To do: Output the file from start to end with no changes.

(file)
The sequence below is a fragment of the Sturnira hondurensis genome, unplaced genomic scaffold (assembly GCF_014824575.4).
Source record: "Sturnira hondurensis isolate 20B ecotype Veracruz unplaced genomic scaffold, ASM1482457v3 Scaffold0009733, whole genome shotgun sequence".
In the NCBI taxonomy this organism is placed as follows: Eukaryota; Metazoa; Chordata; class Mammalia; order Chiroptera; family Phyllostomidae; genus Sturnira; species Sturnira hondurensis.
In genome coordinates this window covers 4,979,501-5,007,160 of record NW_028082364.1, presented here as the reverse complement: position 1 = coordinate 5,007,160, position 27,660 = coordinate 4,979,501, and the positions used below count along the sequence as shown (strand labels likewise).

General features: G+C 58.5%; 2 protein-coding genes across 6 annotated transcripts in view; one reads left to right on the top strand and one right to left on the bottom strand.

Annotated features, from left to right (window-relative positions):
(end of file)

The sequence below is a fragment of the Sturnira hondurensis genome, unplaced genomic scaffold (assembly GCF_014824575.4).
Source record: "Sturnira hondurensis isolate 20B ecotype Veracruz unplaced genomic scaffold, ASM1482457v3 Scaffold0009733, whole genome shotgun sequence".
In the NCBI taxonomy this organism is placed as follows: Eukaryota; Metazoa; Chordata; class Mammalia; order Chiroptera; family Phyllostomidae; genus Sturnira; species Sturnira hondurensis.
In genome coordinates this window covers 4,979,501-5,007,160 of record NW_028082364.1, presented here as the reverse complement: position 1 = coordinate 5,007,160, position 27,660 = coordinate 4,979,501, and the positions used below count along the sequence as shown (strand labels likewise).

General features: G+C 58.5%; 2 protein-coding genes across 6 annotated transcripts in view; one reads left to right on the top strand and one right to left on the bottom strand.

Annotated features, from left to right (window-relative positions):